With Pope Francis’ recent declaration that the name of St. Joseph be added to the four Eucharistic Prayers, alongside the Blessed Virgin Mary, few were aware of the fascinating background of his decision.
During Vatican II, an aged Bishop from Yugoslavia shuffled up to the podium and appealed to the assembled bishops to include Joseph in the First Eucharistic Prayer, or traditional Canon, of the Mass. To the majority present this seemed unimportant at the moment. They were concerned with major changes and expressed their disapproval in the routine fashion of slapping the bench in unison to the chant, “Non ad rem!” (not to the point). The old bishop then left the podium and tottered back to his place.
But in the papal apartments, Pope John XXIII (who watched all the proceedings on closed-circuit TV) was not amused. He knew that that the old bishop had been imprisoned for nine years in a Communist jail, and that his captors had broken both his legs and simply left him to suffer. During this ordeal the agonizing bishop had prayed to St. Joseph.
The very next day, Pope John made the first change in the Canon of the Mass in centuries: he ordered the inclusion of the name of Joseph. Upon further inquiry, the bishops found out that twenty-six among them still bore on their bodies the scars of Communism. The incident turned out to be the most moving of the long Council.
The bishops were not surprised that John XXIII would elevate St. Joseph in such a profound manner. After the conclave that elected him, he seriously considered taking “Joseph” as his new name as pontiff, and was thereafter considered by many as the Josephine Pope, much as John Paul II was known as the Marian pope.
Earlier he had chosen St. Joseph as the special patron of the Second Vatican Council, recalling that Christ’s guardian had previously been invoked to help the Church in its projects and concerns, and especially when it was in crisis. He no doubt had in mind the crisis of 1870 when the Vatican was in danger of extinction, or so it was thought. King Victor Emmanuel II, the first King of Italy, was intent on subjugating the country, which was comprised of small states, into one Kingdom. He therefore invaded the extensive Papal State, which had existed for over a thousand years, and was primarily comprised of gifts of land over the centuries.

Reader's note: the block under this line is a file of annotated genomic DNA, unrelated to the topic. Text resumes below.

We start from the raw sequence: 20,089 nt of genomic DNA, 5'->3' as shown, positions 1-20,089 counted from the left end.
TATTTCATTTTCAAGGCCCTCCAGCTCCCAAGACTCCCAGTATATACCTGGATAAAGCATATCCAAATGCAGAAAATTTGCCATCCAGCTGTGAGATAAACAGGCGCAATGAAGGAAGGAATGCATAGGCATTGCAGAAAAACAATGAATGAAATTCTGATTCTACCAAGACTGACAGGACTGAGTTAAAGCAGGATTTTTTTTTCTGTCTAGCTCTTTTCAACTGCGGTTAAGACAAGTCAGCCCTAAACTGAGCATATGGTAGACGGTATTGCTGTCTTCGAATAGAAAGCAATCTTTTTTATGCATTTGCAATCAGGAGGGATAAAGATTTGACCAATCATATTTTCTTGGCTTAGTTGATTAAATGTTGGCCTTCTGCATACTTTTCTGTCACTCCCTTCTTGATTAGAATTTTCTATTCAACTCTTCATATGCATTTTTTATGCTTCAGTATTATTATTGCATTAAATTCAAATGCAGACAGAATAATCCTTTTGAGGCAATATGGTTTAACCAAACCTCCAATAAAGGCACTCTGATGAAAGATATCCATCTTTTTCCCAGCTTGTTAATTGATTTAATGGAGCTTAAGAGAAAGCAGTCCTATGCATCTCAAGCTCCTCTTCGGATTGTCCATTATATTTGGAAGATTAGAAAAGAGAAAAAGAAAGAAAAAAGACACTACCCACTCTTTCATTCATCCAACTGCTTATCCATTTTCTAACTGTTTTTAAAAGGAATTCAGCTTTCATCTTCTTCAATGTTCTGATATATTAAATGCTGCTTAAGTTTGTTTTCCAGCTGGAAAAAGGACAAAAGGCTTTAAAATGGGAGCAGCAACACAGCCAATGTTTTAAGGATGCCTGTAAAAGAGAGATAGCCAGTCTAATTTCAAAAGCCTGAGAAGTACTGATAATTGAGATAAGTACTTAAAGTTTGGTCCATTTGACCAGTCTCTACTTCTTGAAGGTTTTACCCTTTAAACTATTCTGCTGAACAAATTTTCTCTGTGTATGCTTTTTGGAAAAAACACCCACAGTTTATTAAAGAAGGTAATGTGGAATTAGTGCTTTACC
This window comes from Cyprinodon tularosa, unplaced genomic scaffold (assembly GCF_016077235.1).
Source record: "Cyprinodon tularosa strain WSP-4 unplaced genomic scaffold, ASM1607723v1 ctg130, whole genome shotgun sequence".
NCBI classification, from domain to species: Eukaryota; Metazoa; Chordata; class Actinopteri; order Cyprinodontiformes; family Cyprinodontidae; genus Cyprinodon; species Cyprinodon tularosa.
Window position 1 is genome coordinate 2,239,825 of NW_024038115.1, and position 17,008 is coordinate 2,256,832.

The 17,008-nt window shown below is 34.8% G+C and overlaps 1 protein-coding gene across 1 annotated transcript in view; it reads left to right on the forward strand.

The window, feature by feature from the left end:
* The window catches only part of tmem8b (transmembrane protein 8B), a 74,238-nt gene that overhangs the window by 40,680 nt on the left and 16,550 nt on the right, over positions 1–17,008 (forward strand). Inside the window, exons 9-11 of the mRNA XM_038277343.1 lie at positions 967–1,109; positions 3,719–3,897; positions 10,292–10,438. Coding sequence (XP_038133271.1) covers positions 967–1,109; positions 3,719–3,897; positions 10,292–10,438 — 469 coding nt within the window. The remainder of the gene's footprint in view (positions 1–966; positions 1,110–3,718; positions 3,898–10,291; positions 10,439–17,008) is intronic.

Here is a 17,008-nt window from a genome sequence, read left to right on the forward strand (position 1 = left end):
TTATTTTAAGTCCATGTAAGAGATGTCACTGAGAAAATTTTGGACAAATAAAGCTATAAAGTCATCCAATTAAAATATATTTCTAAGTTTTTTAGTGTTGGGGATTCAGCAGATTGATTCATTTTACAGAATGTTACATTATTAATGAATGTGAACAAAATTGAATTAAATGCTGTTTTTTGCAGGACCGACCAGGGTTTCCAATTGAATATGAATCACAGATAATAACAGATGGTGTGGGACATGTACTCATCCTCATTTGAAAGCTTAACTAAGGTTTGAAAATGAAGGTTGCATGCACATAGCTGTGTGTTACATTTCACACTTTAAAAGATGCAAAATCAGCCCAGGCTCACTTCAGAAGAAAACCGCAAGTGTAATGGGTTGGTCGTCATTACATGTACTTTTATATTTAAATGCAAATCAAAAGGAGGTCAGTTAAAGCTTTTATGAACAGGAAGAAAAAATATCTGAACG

When things appeared at their worst, Pope Pius IX invoked the protection of Joseph of Nazareth. In the great Roman basilicas he published the decree Quemadmodum Deus, declaring St. Joseph patron and protector of the universal Church.
Surprisingly, up to this time Joseph was not considered a preeminent saint. He was acknowledged, of course, but his feast day was Class II on the calendar and there were few if any devotions in his honor. This all changed after the 1870 crisis and succeeding popes outdid one another in honoring the carpenter from Nazareth. The fore-mentioned Pius IX also elevated Joseph’s feast to a Solemnity, the highest designation. Later Leo XIII (d. 1903) approved the St. Joseph Scapular and wrote the first encyclical letter on devotion to the Saint. The Litany of St. Joseph was endorsed by St. Pius X (d. 1914) and Benedict XV (d. 1922) added Joseph’s name to the Divine Praises, prayed at the end of Benediction.
Later, Pius XI (d. 1939) designated him special protector against Communism, and in 1955 Pope Pius XII (d. 1958) established the Feast of “St. Joseph the Worker,” to be celebrated on May 1st, which Christianized May Day, the Communist holiday.
In 1989, Bl. Pope John Paul II issued Guardian of the Redeemer which traced St. Joseph’s role in the plan of redemption. With the growth of Mariology, the theological study of Saint Joseph also began to grow, and three centers for Josephology were formed in the 1950s, the first in Valladolid, Spain, the second at St. Joseph’s Oratory in Montreal, and the third in the theologate of Viterbo, Italy.
In referring back to St. Joseph’s great friend, John XXIII, it’s not surprising that he adopted March 19, the Solemnity of Joseph, as his name day. At the first celebration in 1959, he addressed Rome’s street-cleaners. Speaking of his personal devotion to Joseph, he recalled his inclination to take his name as Pope, and said the following to the assembled workers:
“All the saints in glory merit and honor a particular respect, but it is evident that St. Joseph has a special place in our hearts, a place which belongs to him alone, fragrant, more intimate, and penetrating… Add to all this the experience of life and the knowledge of Christian doctrine . . . and we can measure more fully the grandeur of St. Joseph, not only by reason of the fact that he was close to Jesus and Mary, but also by the shining example which he has given us of all the virtues.”